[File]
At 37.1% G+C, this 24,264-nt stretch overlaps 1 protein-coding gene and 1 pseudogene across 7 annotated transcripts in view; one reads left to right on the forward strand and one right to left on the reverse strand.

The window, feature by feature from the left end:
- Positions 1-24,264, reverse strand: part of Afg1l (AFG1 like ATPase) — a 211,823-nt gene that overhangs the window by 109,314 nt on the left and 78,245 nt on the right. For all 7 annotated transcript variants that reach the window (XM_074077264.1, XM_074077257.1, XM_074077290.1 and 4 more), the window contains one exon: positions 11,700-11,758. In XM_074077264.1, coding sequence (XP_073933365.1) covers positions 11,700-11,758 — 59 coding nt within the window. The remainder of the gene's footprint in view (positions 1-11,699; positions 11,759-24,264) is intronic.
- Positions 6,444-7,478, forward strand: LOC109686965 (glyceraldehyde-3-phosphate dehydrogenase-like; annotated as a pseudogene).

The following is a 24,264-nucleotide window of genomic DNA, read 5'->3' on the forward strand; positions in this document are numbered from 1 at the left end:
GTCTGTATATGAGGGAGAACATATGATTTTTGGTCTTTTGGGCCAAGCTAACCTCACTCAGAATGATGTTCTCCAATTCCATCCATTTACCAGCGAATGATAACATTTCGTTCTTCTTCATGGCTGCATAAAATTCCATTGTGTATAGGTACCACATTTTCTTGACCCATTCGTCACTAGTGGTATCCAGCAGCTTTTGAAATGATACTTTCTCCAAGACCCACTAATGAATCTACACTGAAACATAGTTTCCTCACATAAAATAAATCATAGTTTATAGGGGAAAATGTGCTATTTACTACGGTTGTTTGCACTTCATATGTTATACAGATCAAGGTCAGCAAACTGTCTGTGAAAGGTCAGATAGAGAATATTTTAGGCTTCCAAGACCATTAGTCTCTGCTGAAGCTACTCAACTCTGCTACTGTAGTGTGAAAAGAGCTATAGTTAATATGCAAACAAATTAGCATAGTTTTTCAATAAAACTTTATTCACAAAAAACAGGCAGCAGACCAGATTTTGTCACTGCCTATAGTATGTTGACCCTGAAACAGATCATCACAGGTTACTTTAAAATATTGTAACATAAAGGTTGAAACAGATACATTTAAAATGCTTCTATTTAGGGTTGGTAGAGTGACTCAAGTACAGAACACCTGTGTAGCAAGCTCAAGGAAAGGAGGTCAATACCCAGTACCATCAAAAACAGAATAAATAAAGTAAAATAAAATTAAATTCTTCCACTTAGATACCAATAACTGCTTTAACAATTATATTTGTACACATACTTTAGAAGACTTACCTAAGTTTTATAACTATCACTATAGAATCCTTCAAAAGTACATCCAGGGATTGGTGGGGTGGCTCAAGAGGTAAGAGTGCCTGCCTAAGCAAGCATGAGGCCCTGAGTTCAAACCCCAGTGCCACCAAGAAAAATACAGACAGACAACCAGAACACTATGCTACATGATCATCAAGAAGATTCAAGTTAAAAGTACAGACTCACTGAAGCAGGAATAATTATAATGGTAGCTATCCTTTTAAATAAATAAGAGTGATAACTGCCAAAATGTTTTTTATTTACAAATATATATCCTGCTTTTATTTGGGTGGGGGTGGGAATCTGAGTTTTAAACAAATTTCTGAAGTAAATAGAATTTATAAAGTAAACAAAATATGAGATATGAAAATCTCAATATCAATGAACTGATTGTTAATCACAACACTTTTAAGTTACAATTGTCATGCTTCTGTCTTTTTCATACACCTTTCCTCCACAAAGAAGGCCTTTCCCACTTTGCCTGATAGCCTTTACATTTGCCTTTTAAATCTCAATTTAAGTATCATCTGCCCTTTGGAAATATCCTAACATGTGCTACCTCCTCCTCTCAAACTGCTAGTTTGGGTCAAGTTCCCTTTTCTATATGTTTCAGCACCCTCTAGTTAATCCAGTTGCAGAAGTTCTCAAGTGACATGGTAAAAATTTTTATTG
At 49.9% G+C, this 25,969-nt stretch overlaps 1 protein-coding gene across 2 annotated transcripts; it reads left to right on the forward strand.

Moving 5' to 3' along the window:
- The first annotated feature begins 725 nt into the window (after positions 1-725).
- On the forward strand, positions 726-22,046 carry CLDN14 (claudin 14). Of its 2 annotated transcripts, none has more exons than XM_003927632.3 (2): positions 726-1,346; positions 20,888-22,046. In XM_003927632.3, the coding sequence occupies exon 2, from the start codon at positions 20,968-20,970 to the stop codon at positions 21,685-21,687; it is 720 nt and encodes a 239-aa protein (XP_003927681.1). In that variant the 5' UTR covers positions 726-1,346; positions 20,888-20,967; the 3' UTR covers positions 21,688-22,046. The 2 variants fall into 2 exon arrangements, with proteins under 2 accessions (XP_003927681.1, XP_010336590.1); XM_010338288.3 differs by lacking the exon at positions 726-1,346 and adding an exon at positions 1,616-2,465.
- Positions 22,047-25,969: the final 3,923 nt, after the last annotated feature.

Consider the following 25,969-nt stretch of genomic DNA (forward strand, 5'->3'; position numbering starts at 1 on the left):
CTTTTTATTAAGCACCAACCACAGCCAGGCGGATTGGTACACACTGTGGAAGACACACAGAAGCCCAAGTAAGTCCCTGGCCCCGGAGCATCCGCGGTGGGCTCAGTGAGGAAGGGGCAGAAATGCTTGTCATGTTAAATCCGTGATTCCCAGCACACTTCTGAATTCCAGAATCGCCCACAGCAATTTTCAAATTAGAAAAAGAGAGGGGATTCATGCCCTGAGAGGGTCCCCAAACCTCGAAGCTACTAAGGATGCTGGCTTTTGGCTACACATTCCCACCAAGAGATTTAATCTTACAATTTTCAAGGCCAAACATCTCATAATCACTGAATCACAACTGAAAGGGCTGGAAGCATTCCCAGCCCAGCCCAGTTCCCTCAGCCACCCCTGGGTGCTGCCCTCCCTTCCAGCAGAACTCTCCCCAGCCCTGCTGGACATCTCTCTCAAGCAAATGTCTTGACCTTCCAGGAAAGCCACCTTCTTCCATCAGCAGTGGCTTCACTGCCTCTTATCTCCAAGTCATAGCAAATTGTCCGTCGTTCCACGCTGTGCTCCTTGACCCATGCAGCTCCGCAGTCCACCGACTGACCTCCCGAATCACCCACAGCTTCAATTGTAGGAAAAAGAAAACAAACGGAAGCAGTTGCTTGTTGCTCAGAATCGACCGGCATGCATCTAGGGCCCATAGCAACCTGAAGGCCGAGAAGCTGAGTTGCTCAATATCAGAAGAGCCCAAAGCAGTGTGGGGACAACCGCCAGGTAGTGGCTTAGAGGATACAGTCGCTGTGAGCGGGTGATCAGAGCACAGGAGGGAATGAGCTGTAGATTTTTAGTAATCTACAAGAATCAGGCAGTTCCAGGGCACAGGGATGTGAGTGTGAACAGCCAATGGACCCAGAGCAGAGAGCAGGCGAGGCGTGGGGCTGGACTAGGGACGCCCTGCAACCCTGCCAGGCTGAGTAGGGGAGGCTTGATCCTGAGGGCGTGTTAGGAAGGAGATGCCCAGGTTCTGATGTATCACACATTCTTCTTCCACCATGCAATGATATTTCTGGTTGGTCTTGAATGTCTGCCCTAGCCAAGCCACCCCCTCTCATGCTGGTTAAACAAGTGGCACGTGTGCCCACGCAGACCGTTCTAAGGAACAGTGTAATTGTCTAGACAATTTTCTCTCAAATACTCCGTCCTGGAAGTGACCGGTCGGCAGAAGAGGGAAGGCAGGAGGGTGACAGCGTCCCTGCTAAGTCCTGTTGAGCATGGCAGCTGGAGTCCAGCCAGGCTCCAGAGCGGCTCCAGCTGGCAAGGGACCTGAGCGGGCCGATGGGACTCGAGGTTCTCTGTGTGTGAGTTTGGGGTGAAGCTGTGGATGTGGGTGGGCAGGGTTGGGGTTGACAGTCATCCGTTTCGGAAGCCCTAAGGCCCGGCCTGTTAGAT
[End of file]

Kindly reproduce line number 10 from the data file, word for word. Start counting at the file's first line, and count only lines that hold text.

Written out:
- On the forward strand, positions 726-22,046 carry CLDN14 (claudin 14). Of its 2 annotated transcripts, none has more exons than XM_003927632.3 (2): positions 726-1,346; positions 20,888-22,046. In XM_003927632.3, the coding sequence occupies exon 2, from the start codon at positions 20,968-20,970 to the stop codon at positions 21,685-21,687; it is 720 nt and encodes a 239-aa protein (XP_003927681.1). In that variant the 5' UTR covers positions 726-1,346; positions 20,888-20,967; the 3' UTR covers positions 21,688-22,046. The 2 variants fall into 2 exon arrangements, with proteins under 2 accessions (XP_003927681.1, XP_010336590.1); XM_010338288.3 differs by lacking the exon at positions 726-1,346 and adding an exon at positions 1,616-2,465.